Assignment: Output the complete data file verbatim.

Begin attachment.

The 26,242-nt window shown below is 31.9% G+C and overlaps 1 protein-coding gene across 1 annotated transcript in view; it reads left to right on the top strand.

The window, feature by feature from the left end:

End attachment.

The 26,242-nt window shown below is 31.9% G+C and overlaps 1 protein-coding gene across 1 annotated transcript in view; it reads left to right on the top strand.

The window, feature by feature from the left end: